It would be pretty shocking if things like this didn't come up across widescale adoption of a new technology. EA is moving at light speed to deploy, they're going to hit brick walls along the way (a phenomenom as Bolt owners I think we can now agree we're all intimately acquainted with). In politics a wise man once said, "hate the idea, not the person" and I think that kind of fits here. Be angry at the problem but not the people involved and you'll (hopefully) be treated like a rock star in your limited role in getting down to the bottom of it all.

It might help to think of the industry as a whole in a loss-leading phase. Companies are happy to lose money on you while they figure it out. It's a bit different than later when they try to exploit the crap out of you for every penny. Helps with your sanity when you're dealing with all of the crap we gotta deal with by being on the forefront.
 

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Even at home L2 I push the latch button and give the signal a couple seconds before I pull the plug out just in case. I wish the Bolt locked the plug like some other cars. But to your point, once past us early adopters the system needs to be fool proof, due to the typical owners that don't even check their oil or tire pressure.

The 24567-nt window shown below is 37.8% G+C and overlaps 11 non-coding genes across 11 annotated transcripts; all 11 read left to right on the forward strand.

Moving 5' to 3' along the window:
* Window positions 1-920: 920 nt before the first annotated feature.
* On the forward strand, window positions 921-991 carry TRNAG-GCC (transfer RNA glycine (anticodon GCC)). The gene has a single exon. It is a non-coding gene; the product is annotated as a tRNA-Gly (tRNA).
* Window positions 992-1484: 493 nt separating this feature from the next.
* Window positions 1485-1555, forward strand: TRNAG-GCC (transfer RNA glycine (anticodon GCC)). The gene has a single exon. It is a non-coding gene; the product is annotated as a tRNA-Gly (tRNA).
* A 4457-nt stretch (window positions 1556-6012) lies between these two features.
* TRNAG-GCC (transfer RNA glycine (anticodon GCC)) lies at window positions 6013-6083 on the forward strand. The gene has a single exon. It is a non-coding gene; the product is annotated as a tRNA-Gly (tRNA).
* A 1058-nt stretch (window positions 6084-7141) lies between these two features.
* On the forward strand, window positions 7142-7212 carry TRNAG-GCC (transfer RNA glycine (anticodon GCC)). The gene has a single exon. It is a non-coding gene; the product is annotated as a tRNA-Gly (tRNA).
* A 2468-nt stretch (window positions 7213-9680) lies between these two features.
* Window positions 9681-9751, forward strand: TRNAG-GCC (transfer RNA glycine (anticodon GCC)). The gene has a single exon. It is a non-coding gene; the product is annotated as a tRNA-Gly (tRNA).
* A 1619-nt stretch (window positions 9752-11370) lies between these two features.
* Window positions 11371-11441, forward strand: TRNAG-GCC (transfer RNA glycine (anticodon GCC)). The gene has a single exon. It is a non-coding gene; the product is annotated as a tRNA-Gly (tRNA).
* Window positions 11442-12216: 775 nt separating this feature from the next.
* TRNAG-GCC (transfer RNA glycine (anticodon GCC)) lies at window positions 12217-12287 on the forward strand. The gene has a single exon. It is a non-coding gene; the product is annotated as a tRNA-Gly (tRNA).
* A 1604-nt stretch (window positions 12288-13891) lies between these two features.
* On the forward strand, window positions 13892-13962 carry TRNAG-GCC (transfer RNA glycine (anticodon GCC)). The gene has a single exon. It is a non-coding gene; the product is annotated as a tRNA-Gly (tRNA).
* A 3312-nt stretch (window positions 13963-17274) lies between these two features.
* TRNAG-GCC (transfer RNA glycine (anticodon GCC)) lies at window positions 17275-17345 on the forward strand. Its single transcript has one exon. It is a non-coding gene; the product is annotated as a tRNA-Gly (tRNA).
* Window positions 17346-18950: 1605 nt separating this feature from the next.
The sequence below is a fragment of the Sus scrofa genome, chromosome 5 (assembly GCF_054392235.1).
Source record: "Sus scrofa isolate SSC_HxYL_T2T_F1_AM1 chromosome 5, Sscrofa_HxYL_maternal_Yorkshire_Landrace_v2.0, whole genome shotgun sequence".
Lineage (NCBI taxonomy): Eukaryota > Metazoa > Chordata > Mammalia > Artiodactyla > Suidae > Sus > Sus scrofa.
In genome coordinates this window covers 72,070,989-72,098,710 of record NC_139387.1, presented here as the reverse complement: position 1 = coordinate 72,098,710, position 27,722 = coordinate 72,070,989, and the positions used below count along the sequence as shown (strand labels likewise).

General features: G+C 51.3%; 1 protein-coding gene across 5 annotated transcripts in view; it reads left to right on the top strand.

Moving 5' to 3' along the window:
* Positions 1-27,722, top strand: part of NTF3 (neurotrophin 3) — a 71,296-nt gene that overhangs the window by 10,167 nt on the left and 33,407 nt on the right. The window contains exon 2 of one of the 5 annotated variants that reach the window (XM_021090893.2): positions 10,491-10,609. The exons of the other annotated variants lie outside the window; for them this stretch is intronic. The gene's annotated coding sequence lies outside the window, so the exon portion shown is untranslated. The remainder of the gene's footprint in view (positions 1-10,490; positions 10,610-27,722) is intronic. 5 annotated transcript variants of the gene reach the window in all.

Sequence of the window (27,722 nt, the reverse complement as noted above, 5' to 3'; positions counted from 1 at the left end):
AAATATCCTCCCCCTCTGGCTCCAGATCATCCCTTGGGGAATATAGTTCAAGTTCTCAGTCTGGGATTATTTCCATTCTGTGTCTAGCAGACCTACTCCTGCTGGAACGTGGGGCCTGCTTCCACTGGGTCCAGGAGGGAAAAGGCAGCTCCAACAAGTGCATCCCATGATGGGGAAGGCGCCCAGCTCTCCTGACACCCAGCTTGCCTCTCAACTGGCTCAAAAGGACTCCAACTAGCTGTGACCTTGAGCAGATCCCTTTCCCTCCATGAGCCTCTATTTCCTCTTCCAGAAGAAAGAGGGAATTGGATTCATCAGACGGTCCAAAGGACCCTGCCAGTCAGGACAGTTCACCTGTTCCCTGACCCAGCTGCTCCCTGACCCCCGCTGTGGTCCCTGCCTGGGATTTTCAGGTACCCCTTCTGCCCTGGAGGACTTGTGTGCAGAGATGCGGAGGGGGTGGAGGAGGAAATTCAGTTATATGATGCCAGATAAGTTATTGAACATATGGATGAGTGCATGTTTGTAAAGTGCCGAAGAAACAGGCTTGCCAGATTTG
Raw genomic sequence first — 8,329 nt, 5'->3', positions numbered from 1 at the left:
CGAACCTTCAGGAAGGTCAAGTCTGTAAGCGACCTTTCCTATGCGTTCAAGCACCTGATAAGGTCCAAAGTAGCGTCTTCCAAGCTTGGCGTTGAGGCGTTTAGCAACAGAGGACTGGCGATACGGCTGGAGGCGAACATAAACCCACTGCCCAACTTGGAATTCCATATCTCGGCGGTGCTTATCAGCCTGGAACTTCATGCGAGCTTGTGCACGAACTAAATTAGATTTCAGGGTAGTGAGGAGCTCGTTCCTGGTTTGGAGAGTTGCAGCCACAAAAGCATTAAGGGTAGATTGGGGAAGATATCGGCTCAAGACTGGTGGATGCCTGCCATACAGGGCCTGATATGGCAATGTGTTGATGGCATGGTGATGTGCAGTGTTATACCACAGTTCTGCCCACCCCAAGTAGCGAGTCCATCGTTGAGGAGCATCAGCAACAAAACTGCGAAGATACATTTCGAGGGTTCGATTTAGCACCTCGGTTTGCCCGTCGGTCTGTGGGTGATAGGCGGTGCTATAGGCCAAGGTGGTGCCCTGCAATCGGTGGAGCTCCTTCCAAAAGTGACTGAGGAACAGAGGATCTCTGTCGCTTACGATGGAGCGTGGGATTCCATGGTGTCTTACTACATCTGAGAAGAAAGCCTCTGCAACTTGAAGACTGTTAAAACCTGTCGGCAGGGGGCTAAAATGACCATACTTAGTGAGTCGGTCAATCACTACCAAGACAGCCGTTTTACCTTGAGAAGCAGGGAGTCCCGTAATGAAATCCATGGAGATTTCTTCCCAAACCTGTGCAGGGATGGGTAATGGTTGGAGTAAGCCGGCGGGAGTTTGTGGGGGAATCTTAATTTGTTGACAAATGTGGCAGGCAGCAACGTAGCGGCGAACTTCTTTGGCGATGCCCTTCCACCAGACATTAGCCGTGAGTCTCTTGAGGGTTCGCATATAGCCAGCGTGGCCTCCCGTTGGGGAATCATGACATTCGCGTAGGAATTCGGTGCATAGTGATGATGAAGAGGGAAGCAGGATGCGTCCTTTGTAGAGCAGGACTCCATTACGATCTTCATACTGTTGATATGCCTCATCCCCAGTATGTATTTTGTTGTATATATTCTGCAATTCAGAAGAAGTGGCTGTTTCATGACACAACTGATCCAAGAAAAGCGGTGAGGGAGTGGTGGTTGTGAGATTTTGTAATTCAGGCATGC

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Discussion Starter · #15 ·
There are two issues here that are misunderstood. CCS only supports 500A, not 650A Maximum voltage is 1000V. Only 800-900V systems can support 350KW, 400V systems can only support 200KW.
That's good, I guess.

Secondly the CCS standard requires that the vehicle controls the lock, not the charger. see this link, page 10.

I would not interpret the title "Locking of Connector by vehicle in dc supply mode" to literally mean that only the vehicle is responsible for locking. Every other CCS/CHAdeMO/Tesla fast charge connector I've used has a proper interlock inside of the charger connector, you can often hear it latch.